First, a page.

Theatre Review: “Woogie Boogie”, Ranga Shankara, 180719

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Superb special effects.

I am often asked why I go to watch children’s theatre shows. People usually associate children’s theatre, or puppet theatre, with a “fit only for children” narrative, too simple to hold an adult’s attention.

But plays, or to be accurate, performances, like “Woogie Boogie”, by Brush Theatre of South Korea, staged on 18th July 2019 at Ranga Shankara as part of the “AHA!” children’s international puppet theatre festival, show how any adult can be as entranced as a child. On the child’s level, the clowning and the brisk narrative are very entertaining; but on an adult level, one can see the precision of the production, with all the technical aspects of the performance blending seamlessly into a whole.

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Raindrops fall from the cloud that has been drawn.

“Woogie Boogie” was first performed at the Edinburgh Fringe Festival in UK in 2018 and has been travelling ever since. In Seoul, South Korea, the cast and crew end up performing Woogie Boogie every Saturday, at different venues, mainly for young audiences.The storyline is about the story of two friends, (Woogie and Boogie) who go on their first adventure to the sea with their tiny friend, the turtle. The show was first performed at the Edinburgh Fringe Festival in UK in 2018 and has been travelling ever since. In Seoul, the cast and crew give performances of Woogie Boogie every Saturday.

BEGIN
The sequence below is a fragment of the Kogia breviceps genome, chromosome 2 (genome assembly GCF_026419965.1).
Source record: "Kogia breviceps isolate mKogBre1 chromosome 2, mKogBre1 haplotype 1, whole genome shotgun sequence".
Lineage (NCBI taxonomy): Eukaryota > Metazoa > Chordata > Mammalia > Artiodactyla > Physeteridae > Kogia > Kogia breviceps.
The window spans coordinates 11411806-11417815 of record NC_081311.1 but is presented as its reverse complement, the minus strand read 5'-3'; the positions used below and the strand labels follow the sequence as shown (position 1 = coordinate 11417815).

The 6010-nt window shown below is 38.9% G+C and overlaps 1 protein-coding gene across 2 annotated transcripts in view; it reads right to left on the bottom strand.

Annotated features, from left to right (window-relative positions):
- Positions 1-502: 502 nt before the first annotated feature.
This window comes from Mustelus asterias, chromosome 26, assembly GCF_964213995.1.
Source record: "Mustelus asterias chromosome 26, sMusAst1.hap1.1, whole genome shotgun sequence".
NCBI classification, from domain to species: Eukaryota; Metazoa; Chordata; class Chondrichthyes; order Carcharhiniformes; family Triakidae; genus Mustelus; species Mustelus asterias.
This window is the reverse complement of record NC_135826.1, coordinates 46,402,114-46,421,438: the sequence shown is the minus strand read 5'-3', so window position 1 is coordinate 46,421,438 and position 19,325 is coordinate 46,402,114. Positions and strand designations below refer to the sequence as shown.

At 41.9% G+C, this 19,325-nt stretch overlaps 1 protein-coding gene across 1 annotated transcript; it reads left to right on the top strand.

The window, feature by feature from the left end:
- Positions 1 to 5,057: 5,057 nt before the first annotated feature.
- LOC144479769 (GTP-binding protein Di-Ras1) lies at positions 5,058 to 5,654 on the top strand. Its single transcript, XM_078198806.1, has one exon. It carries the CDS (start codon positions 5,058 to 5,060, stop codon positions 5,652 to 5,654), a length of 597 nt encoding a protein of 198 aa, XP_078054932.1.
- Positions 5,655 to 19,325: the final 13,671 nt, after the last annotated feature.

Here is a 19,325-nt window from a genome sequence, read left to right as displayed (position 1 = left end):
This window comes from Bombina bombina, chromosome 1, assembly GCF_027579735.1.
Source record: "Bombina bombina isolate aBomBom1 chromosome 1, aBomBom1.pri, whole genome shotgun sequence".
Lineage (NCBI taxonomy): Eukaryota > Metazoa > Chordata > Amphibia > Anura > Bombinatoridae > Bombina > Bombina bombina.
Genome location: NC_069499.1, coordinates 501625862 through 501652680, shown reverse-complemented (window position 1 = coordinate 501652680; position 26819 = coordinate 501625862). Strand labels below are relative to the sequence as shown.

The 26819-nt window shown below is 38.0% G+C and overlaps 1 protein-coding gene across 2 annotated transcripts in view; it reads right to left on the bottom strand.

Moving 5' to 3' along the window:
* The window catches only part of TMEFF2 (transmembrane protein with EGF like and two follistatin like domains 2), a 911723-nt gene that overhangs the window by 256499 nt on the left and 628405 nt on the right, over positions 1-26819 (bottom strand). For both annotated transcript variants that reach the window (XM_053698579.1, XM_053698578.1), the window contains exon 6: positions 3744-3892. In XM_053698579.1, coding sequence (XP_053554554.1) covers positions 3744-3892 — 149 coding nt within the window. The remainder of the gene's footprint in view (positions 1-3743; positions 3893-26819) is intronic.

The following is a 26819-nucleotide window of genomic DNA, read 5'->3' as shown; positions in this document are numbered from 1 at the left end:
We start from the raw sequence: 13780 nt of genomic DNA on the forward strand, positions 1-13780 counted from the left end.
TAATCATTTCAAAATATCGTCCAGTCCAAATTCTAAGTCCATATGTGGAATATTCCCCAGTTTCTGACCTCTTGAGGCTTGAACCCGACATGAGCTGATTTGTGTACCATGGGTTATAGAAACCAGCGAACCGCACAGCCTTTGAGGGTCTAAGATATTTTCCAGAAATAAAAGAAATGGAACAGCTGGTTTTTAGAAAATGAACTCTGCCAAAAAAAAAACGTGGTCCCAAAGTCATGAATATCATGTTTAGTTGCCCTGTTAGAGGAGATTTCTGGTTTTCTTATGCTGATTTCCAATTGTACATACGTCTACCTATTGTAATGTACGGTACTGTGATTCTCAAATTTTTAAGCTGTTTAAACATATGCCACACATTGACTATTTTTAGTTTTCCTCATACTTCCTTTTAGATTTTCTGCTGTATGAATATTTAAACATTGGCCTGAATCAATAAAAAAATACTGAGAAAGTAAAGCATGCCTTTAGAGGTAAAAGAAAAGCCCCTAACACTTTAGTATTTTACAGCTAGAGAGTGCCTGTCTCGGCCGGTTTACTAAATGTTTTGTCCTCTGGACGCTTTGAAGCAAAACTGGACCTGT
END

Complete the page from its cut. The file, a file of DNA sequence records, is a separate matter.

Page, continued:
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Performers, showing the costumes and the laptops used.

Even as the audience entered the theatre, they found the cast and crew on and off the stage, casually waltzing, playing the piano and thumping on an empty cardboard box. The central, large white screen or board was flanked by two performers ; electronic organist Sung San Hee on one, and another, operating a lot of highly technical software and hardware, on the other.

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The whole theme of the set and costume design was black and white; the performers wore white shirts, black trousers and suspenders, and paper crowns or cones. The two performers who acted as Woogie and Boogie, drew black pictures on the huge white board, erasing them or transforming them as the play progressed.

As the play began, their cheerful “Hello”s were reciproated by a full-throated response from the children. The two came out with white boards with an “O” outline drawn on them, held in front of their faces. They then ran into the audience, allowing some of the eager children to draw eyes, nose and mouth in the outlines. Back on stage, a body was drawn, and the narrative began to take shape, with Woogie and Boogie first playing with the “on-off/black-white” scenario, with superb and precise lighting being switched on and off.